BAR HARBOR, Maine — The Jackson Laboratory has received a $1 million challenge grant to be used for recruiting and supporting new scientists.
The donation from geneticist and Jackson Lab trustee Weslie Janeway of New York was announced Monday.
It is aimed at encouraging the donation of an additional $1 million to be used for faculty starting salaries, lab equipment and experiments, lab officials said.
“Mrs. Janeway’s generous gift will help us attract bright young faculty with new ideas and approaches to enhance our genetics research at the laboratory,” Jackson Lab President and CEO Rick Woychik said in a news release.
Lab officials indicated that the gift would help the lab realize its goal of expanding the number of principal investigators on its staff from 38 to 45 by 2014.
Lab spokesman Joyce Peterson said Wednesday the gift does not affect the lab’s recent decision to reduce its support staff. The gift is meant to boost the number of the lab’s research faculty positions and none of the 55 positions eliminated earlier this month affected the lab’s research staffing, she said.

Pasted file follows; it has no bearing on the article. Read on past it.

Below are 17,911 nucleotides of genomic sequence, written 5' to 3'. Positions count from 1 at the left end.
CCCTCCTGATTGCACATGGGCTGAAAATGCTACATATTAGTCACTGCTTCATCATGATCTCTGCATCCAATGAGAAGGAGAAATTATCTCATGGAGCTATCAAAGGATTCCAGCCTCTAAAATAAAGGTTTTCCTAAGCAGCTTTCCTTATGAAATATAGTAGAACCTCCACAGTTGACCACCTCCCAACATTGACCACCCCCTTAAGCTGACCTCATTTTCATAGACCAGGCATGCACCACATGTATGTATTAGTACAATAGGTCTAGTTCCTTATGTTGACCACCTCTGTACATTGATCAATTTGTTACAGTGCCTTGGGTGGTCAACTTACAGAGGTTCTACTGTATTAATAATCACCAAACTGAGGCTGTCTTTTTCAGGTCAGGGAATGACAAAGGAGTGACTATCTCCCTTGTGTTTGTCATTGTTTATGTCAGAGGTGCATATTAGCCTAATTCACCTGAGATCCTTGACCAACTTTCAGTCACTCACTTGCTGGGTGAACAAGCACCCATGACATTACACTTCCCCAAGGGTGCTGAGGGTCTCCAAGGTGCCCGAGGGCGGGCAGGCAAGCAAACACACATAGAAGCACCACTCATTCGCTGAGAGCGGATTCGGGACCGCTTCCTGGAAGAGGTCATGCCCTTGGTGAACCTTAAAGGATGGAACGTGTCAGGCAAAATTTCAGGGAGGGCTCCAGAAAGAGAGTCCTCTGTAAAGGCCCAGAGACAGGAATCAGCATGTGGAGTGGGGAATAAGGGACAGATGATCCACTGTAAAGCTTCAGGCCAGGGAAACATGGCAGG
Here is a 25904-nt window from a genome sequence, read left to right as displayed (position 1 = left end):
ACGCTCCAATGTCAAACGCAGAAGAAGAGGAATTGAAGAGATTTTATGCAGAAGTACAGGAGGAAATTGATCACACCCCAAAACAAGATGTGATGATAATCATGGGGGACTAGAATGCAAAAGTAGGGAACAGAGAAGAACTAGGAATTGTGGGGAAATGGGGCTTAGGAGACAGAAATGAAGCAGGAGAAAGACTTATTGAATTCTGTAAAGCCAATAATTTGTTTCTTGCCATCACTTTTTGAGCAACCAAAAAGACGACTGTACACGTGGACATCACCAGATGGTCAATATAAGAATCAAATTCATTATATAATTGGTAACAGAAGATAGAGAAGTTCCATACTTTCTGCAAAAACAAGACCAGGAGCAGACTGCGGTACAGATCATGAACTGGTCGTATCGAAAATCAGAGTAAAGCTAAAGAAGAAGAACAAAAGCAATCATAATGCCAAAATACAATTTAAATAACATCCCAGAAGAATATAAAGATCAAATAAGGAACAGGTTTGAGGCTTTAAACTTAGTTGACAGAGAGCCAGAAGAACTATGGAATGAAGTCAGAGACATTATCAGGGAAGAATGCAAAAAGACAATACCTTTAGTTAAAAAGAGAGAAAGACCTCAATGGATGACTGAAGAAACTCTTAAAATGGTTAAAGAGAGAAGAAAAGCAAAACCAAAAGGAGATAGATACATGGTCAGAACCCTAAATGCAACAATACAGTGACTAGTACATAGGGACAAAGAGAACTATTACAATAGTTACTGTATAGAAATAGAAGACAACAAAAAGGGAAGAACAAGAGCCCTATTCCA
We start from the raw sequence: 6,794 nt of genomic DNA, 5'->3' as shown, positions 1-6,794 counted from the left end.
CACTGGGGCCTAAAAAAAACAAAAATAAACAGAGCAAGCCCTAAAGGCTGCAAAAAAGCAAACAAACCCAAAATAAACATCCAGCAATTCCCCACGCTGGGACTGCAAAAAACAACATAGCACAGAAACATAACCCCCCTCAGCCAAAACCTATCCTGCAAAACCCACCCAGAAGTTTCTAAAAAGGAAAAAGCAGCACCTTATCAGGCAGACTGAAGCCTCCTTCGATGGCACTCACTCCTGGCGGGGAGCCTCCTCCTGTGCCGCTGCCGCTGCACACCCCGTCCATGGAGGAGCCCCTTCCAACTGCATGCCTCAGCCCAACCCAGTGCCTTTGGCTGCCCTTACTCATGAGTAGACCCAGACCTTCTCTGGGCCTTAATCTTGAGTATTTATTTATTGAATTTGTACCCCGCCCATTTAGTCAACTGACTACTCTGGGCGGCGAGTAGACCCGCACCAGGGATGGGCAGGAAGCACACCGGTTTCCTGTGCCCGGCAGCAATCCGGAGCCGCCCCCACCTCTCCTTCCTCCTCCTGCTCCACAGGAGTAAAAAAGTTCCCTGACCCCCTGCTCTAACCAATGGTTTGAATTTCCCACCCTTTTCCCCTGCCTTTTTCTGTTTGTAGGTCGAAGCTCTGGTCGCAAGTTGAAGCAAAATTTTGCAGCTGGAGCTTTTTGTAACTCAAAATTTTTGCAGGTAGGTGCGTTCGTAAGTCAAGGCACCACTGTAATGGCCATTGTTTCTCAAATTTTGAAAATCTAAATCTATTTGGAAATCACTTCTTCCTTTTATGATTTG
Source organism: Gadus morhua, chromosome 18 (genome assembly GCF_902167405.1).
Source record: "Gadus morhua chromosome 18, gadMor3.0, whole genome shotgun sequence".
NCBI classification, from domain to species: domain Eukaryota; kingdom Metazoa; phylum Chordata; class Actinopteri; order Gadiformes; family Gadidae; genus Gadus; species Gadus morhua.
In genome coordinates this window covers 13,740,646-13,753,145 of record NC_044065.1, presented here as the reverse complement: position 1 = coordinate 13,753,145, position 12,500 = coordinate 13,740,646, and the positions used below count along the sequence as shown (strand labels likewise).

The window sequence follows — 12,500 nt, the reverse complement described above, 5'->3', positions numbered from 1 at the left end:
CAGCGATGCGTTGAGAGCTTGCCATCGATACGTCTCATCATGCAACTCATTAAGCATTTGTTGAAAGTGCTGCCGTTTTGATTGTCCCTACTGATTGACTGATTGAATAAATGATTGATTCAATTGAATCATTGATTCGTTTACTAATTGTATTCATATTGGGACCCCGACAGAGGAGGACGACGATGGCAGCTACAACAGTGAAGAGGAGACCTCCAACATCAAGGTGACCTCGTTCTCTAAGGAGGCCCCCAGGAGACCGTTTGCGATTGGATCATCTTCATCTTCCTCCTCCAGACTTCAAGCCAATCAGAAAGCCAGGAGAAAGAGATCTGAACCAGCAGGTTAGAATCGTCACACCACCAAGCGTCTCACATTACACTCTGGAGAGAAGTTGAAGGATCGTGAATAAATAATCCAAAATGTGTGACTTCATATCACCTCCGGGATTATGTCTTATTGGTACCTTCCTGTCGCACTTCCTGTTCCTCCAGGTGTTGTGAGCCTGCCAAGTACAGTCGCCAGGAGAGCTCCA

Janeway, who with her husband, William Janeway, owns a summer home at nearby Hancock Point, is president of the Pyewacket Foundation, manager of the Cambridge Endowment for Research, and member of the Stem Cell Council at Cambridge University in England. She is on sabbatical from her stem cell research at Cam-bridge.
Weslie Janeway is co-author of “Mrs. Charles Darwin’s Recipe Book: Revived and Illustrated,” a recently published collection about Darwin and his wife, Emma Wedgwood Darwin.
“A secure funding base is necessary to attract outstanding researchers,” Weslie Janeway said in the lab statement. “This represents the best possible investment in the future of the Jackson Laboratory and its work in the basic science that makes it possible to advance human health.”
Jackson Lab, which employs more than 1,300 people in Bar Harbor, is known worldwide as a leader in biomedical research. It uses mice to study human diseases and medical conditions and breeds millions of mice each year that are used in similar biomedical studies around the globe.